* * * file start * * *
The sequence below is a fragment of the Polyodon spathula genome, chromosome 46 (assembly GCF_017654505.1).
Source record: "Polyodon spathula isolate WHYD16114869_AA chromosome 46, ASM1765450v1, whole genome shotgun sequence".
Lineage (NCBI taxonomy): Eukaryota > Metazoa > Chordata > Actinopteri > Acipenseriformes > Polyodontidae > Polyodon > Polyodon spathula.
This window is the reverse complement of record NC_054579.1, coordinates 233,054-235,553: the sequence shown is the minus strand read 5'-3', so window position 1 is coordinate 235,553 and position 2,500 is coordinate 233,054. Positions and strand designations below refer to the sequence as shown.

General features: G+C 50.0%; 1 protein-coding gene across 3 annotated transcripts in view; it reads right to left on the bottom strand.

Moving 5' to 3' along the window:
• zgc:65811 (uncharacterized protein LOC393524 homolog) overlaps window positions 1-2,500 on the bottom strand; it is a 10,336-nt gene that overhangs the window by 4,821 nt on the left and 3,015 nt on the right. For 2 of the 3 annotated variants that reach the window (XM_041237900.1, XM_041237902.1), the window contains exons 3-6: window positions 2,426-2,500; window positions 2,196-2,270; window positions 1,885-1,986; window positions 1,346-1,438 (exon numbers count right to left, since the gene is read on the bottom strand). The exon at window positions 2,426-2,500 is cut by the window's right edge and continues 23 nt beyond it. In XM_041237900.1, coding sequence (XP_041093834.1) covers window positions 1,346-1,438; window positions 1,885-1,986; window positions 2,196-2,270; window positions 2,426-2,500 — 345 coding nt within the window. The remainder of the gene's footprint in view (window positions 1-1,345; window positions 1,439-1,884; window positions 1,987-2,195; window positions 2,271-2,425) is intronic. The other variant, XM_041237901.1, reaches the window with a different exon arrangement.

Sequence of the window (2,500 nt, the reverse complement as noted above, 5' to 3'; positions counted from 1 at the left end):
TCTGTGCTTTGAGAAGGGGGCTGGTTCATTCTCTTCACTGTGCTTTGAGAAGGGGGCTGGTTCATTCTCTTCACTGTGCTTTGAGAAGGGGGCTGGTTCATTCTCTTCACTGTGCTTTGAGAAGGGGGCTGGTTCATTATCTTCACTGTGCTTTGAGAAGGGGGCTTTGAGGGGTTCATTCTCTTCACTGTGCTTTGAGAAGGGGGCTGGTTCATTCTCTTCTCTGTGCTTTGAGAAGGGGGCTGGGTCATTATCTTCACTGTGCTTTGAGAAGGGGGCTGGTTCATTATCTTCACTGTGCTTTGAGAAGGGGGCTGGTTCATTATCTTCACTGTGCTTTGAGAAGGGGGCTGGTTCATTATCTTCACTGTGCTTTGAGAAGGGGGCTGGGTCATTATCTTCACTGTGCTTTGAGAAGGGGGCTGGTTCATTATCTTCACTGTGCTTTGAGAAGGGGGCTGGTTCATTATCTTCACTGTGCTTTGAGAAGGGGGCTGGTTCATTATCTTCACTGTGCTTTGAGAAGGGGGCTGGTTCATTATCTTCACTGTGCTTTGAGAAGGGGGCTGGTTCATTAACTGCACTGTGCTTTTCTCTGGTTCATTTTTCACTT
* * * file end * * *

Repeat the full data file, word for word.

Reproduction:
The sequence below is a fragment of the Polyodon spathula genome, chromosome 46 (assembly GCF_017654505.1).
Source record: "Polyodon spathula isolate WHYD16114869_AA chromosome 46, ASM1765450v1, whole genome shotgun sequence".
Lineage (NCBI taxonomy): Eukaryota > Metazoa > Chordata > Actinopteri > Acipenseriformes > Polyodontidae > Polyodon > Polyodon spathula.
This window is the reverse complement of record NC_054579.1, coordinates 233,054-235,553: the sequence shown is the minus strand read 5'-3', so window position 1 is coordinate 235,553 and position 2,500 is coordinate 233,054. Positions and strand designations below refer to the sequence as shown.

General features: G+C 50.0%; 1 protein-coding gene across 3 annotated transcripts in view; it reads right to left on the bottom strand.

Moving 5' to 3' along the window:
• zgc:65811 (uncharacterized protein LOC393524 homolog) overlaps window positions 1-2,500 on the bottom strand; it is a 10,336-nt gene that overhangs the window by 4,821 nt on the left and 3,015 nt on the right. For 2 of the 3 annotated variants that reach the window (XM_041237900.1, XM_041237902.1), the window contains exons 3-6: window positions 2,426-2,500; window positions 2,196-2,270; window positions 1,885-1,986; window positions 1,346-1,438 (exon numbers count right to left, since the gene is read on the bottom strand). The exon at window positions 2,426-2,500 is cut by the window's right edge and continues 23 nt beyond it. In XM_041237900.1, coding sequence (XP_041093834.1) covers window positions 1,346-1,438; window positions 1,885-1,986; window positions 2,196-2,270; window positions 2,426-2,500 — 345 coding nt within the window. The remainder of the gene's footprint in view (window positions 1-1,345; window positions 1,439-1,884; window positions 1,987-2,195; window positions 2,271-2,425) is intronic. The other variant, XM_041237901.1, reaches the window with a different exon arrangement.

Sequence of the window (2,500 nt, the reverse complement as noted above, 5' to 3'; positions counted from 1 at the left end):
TCTGTGCTTTGAGAAGGGGGCTGGTTCATTCTCTTCACTGTGCTTTGAGAAGGGGGCTGGTTCATTCTCTTCACTGTGCTTTGAGAAGGGGGCTGGTTCATTCTCTTCACTGTGCTTTGAGAAGGGGGCTGGTTCATTATCTTCACTGTGCTTTGAGAAGGGGGCTTTGAGGGGTTCATTCTCTTCACTGTGCTTTGAGAAGGGGGCTGGTTCATTCTCTTCTCTGTGCTTTGAGAAGGGGGCTGGGTCATTATCTTCACTGTGCTTTGAGAAGGGGGCTGGTTCATTATCTTCACTGTGCTTTGAGAAGGGGGCTGGTTCATTATCTTCACTGTGCTTTGAGAAGGGGGCTGGTTCATTATCTTCACTGTGCTTTGAGAAGGGGGCTGGGTCATTATCTTCACTGTGCTTTGAGAAGGGGGCTGGTTCATTATCTTCACTGTGCTTTGAGAAGGGGGCTGGTTCATTATCTTCACTGTGCTTTGAGAAGGGGGCTGGTTCATTATCTTCACTGTGCTTTGAGAAGGGGGCTGGTTCATTATCTTCACTGTGCTTTGAGAAGGGGGCTGGTTCATTAACTGCACTGTGCTTTTCTCTGGTTCATTTTTCACTT